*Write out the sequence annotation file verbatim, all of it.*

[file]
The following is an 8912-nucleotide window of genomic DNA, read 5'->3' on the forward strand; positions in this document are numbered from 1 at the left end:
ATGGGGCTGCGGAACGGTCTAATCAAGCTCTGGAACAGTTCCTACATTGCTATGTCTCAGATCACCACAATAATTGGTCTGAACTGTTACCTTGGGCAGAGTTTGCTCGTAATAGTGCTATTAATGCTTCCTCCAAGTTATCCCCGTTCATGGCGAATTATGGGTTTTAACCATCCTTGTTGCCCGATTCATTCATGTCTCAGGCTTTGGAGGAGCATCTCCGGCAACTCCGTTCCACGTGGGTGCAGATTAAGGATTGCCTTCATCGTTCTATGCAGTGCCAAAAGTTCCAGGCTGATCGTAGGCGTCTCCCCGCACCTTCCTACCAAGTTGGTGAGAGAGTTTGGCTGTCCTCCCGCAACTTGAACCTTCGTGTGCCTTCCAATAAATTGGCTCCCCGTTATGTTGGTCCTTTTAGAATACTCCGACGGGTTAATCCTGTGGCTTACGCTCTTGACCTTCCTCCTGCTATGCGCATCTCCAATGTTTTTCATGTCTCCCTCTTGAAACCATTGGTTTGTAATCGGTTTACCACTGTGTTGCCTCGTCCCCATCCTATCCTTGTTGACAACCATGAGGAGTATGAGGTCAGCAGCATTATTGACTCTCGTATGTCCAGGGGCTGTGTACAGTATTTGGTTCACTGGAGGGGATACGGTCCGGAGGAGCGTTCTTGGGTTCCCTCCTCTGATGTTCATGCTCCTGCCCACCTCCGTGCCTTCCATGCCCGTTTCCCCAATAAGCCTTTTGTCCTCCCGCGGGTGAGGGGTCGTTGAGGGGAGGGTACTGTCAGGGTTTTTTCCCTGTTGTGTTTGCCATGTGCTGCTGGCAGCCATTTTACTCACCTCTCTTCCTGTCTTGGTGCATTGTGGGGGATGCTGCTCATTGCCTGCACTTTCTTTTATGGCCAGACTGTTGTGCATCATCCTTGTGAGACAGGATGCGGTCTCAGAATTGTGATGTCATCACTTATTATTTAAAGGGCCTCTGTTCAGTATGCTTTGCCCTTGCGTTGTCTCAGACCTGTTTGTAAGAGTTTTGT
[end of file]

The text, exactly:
The following is an 8912-nucleotide window of genomic DNA, read 5'->3' on the forward strand; positions in this document are numbered from 1 at the left end:
ATGGGGCTGCGGAACGGTCTAATCAAGCTCTGGAACAGTTCCTACATTGCTATGTCTCAGATCACCACAATAATTGGTCTGAACTGTTACCTTGGGCAGAGTTTGCTCGTAATAGTGCTATTAATGCTTCCTCCAAGTTATCCCCGTTCATGGCGAATTATGGGTTTTAACCATCCTTGTTGCCCGATTCATTCATGTCTCAGGCTTTGGAGGAGCATCTCCGGCAACTCCGTTCCACGTGGGTGCAGATTAAGGATTGCCTTCATCGTTCTATGCAGTGCCAAAAGTTCCAGGCTGATCGTAGGCGTCTCCCCGCACCTTCCTACCAAGTTGGTGAGAGAGTTTGGCTGTCCTCCCGCAACTTGAACCTTCGTGTGCCTTCCAATAAATTGGCTCCCCGTTATGTTGGTCCTTTTAGAATACTCCGACGGGTTAATCCTGTGGCTTACGCTCTTGACCTTCCTCCTGCTATGCGCATCTCCAATGTTTTTCATGTCTCCCTCTTGAAACCATTGGTTTGTAATCGGTTTACCACTGTGTTGCCTCGTCCCCATCCTATCCTTGTTGACAACCATGAGGAGTATGAGGTCAGCAGCATTATTGACTCTCGTATGTCCAGGGGCTGTGTACAGTATTTGGTTCACTGGAGGGGATACGGTCCGGAGGAGCGTTCTTGGGTTCCCTCCTCTGATGTTCATGCTCCTGCCCACCTCCGTGCCTTCCATGCCCGTTTCCCCAATAAGCCTTTTGTCCTCCCGCGGGTGAGGGGTCGTTGAGGGGAGGGTACTGTCAGGGTTTTTTCCCTGTTGTGTTTGCCATGTGCTGCTGGCAGCCATTTTACTCACCTCTCTTCCTGTCTTGGTGCATTGTGGGGGATGCTGCTCATTGCCTGCACTTTCTTTTATGGCCAGACTGTTGTGCATCATCCTTGTGAGACAGGATGCGGTCTCAGAATTGTGATGTCATCACTTATTATTTAAAGGGCCTCTGTTCAGTATGCTTTGCCCTTGCGTTGTCTCAGACCTGTTTGTAAGAGTTTTGT